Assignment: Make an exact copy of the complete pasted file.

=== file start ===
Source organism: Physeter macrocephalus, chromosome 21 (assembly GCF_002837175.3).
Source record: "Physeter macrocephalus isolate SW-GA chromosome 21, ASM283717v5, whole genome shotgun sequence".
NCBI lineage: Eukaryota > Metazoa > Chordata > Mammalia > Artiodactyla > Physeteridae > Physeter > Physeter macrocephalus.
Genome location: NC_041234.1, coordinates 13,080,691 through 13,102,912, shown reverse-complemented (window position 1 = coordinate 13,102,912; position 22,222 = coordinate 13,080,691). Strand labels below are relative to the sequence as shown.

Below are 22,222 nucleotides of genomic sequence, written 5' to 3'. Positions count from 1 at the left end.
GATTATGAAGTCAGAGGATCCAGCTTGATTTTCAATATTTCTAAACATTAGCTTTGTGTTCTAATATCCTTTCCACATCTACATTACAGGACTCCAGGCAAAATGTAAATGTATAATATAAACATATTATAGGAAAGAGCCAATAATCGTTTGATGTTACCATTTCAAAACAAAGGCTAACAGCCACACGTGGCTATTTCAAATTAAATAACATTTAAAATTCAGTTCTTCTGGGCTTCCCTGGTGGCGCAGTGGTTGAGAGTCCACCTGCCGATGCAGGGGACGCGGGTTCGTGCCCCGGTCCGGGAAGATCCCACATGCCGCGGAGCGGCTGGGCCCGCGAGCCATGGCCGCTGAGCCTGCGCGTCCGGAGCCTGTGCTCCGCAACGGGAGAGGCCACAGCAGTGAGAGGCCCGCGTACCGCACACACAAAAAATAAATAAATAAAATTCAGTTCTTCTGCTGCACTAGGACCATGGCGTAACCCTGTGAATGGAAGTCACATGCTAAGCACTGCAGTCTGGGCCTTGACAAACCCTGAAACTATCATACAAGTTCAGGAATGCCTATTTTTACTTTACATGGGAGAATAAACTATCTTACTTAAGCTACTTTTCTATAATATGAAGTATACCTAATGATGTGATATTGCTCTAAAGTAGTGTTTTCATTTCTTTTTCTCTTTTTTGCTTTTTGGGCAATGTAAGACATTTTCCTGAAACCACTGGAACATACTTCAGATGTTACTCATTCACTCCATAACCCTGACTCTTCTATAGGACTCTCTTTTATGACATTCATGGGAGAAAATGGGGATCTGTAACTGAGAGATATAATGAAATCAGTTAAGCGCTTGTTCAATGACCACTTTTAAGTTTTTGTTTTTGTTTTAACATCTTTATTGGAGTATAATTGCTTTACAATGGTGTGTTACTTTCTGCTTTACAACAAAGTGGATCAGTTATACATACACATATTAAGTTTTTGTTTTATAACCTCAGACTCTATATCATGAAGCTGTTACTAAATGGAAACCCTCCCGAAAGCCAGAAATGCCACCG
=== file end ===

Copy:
Source organism: Physeter macrocephalus, chromosome 21 (assembly GCF_002837175.3).
Source record: "Physeter macrocephalus isolate SW-GA chromosome 21, ASM283717v5, whole genome shotgun sequence".
NCBI lineage: Eukaryota > Metazoa > Chordata > Mammalia > Artiodactyla > Physeteridae > Physeter > Physeter macrocephalus.
Genome location: NC_041234.1, coordinates 13,080,691 through 13,102,912, shown reverse-complemented (window position 1 = coordinate 13,102,912; position 22,222 = coordinate 13,080,691). Strand labels below are relative to the sequence as shown.

Below are 22,222 nucleotides of genomic sequence, written 5' to 3'. Positions count from 1 at the left end.
GATTATGAAGTCAGAGGATCCAGCTTGATTTTCAATATTTCTAAACATTAGCTTTGTGTTCTAATATCCTTTCCACATCTACATTACAGGACTCCAGGCAAAATGTAAATGTATAATATAAACATATTATAGGAAAGAGCCAATAATCGTTTGATGTTACCATTTCAAAACAAAGGCTAACAGCCACACGTGGCTATTTCAAATTAAATAACATTTAAAATTCAGTTCTTCTGGGCTTCCCTGGTGGCGCAGTGGTTGAGAGTCCACCTGCCGATGCAGGGGACGCGGGTTCGTGCCCCGGTCCGGGAAGATCCCACATGCCGCGGAGCGGCTGGGCCCGCGAGCCATGGCCGCTGAGCCTGCGCGTCCGGAGCCTGTGCTCCGCAACGGGAGAGGCCACAGCAGTGAGAGGCCCGCGTACCGCACACACAAAAAATAAATAAATAAAATTCAGTTCTTCTGCTGCACTAGGACCATGGCGTAACCCTGTGAATGGAAGTCACATGCTAAGCACTGCAGTCTGGGCCTTGACAAACCCTGAAACTATCATACAAGTTCAGGAATGCCTATTTTTACTTTACATGGGAGAATAAACTATCTTACTTAAGCTACTTTTCTATAATATGAAGTATACCTAATGATGTGATATTGCTCTAAAGTAGTGTTTTCATTTCTTTTTCTCTTTTTTGCTTTTTGGGCAATGTAAGACATTTTCCTGAAACCACTGGAACATACTTCAGATGTTACTCATTCACTCCATAACCCTGACTCTTCTATAGGACTCTCTTTTATGACATTCATGGGAGAAAATGGGGATCTGTAACTGAGAGATATAATGAAATCAGTTAAGCGCTTGTTCAATGACCACTTTTAAGTTTTTGTTTTTGTTTTAACATCTTTATTGGAGTATAATTGCTTTACAATGGTGTGTTACTTTCTGCTTTACAACAAAGTGGATCAGTTATACATACACATATTAAGTTTTTGTTTTATAACCTCAGACTCTATATCATGAAGCTGTTACTAAATGGAAACCCTCCCGAAAGCCAGAAATGCCACCG